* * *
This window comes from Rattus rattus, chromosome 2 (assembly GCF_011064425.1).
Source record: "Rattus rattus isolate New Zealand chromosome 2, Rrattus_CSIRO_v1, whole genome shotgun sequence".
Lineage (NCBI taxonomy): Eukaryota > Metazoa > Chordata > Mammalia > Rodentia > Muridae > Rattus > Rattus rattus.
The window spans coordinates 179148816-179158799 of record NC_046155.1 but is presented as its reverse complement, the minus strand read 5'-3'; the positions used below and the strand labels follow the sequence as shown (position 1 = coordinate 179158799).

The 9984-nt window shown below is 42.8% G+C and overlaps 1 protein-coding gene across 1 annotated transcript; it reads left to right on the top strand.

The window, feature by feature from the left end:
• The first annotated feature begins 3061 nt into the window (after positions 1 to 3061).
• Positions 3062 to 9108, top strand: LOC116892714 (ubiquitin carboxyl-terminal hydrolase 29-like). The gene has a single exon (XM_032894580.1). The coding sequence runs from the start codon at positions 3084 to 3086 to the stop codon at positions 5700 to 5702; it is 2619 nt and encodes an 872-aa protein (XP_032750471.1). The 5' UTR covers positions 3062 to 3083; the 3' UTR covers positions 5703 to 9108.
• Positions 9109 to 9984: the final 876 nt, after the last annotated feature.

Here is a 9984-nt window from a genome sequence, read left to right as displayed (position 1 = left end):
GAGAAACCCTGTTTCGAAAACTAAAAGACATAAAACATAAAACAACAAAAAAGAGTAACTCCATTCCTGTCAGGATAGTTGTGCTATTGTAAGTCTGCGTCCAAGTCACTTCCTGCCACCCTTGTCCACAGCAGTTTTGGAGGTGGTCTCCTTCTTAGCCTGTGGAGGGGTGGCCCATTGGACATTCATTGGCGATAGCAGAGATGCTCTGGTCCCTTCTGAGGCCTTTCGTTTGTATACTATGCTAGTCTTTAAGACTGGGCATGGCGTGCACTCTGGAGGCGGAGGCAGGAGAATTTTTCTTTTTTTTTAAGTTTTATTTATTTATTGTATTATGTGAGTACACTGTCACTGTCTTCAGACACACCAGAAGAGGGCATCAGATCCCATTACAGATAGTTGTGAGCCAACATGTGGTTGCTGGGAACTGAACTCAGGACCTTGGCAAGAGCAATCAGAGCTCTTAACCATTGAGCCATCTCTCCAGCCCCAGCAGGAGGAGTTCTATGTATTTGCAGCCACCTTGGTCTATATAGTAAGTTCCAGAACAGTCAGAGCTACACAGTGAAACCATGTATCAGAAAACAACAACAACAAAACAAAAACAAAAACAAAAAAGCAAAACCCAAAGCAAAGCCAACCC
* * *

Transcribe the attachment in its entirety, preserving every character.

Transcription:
This window comes from Rattus rattus, chromosome 2 (assembly GCF_011064425.1).
Source record: "Rattus rattus isolate New Zealand chromosome 2, Rrattus_CSIRO_v1, whole genome shotgun sequence".
Lineage (NCBI taxonomy): Eukaryota > Metazoa > Chordata > Mammalia > Rodentia > Muridae > Rattus > Rattus rattus.
The window spans coordinates 179148816-179158799 of record NC_046155.1 but is presented as its reverse complement, the minus strand read 5'-3'; the positions used below and the strand labels follow the sequence as shown (position 1 = coordinate 179158799).

The 9984-nt window shown below is 42.8% G+C and overlaps 1 protein-coding gene across 1 annotated transcript; it reads left to right on the top strand.

The window, feature by feature from the left end:
• The first annotated feature begins 3061 nt into the window (after positions 1 to 3061).
• Positions 3062 to 9108, top strand: LOC116892714 (ubiquitin carboxyl-terminal hydrolase 29-like). The gene has a single exon (XM_032894580.1). The coding sequence runs from the start codon at positions 3084 to 3086 to the stop codon at positions 5700 to 5702; it is 2619 nt and encodes an 872-aa protein (XP_032750471.1). The 5' UTR covers positions 3062 to 3083; the 3' UTR covers positions 5703 to 9108.
• Positions 9109 to 9984: the final 876 nt, after the last annotated feature.

Here is a 9984-nt window from a genome sequence, read left to right as displayed (position 1 = left end):
GAGAAACCCTGTTTCGAAAACTAAAAGACATAAAACATAAAACAACAAAAAAGAGTAACTCCATTCCTGTCAGGATAGTTGTGCTATTGTAAGTCTGCGTCCAAGTCACTTCCTGCCACCCTTGTCCACAGCAGTTTTGGAGGTGGTCTCCTTCTTAGCCTGTGGAGGGGTGGCCCATTGGACATTCATTGGCGATAGCAGAGATGCTCTGGTCCCTTCTGAGGCCTTTCGTTTGTATACTATGCTAGTCTTTAAGACTGGGCATGGCGTGCACTCTGGAGGCGGAGGCAGGAGAATTTTTCTTTTTTTTTAAGTTTTATTTATTTATTGTATTATGTGAGTACACTGTCACTGTCTTCAGACACACCAGAAGAGGGCATCAGATCCCATTACAGATAGTTGTGAGCCAACATGTGGTTGCTGGGAACTGAACTCAGGACCTTGGCAAGAGCAATCAGAGCTCTTAACCATTGAGCCATCTCTCCAGCCCCAGCAGGAGGAGTTCTATGTATTTGCAGCCACCTTGGTCTATATAGTAAGTTCCAGAACAGTCAGAGCTACACAGTGAAACCATGTATCAGAAAACAACAACAACAAAACAAAAACAAAAACAAAAAAGCAAAACCCAAAGCAAAGCCAACCC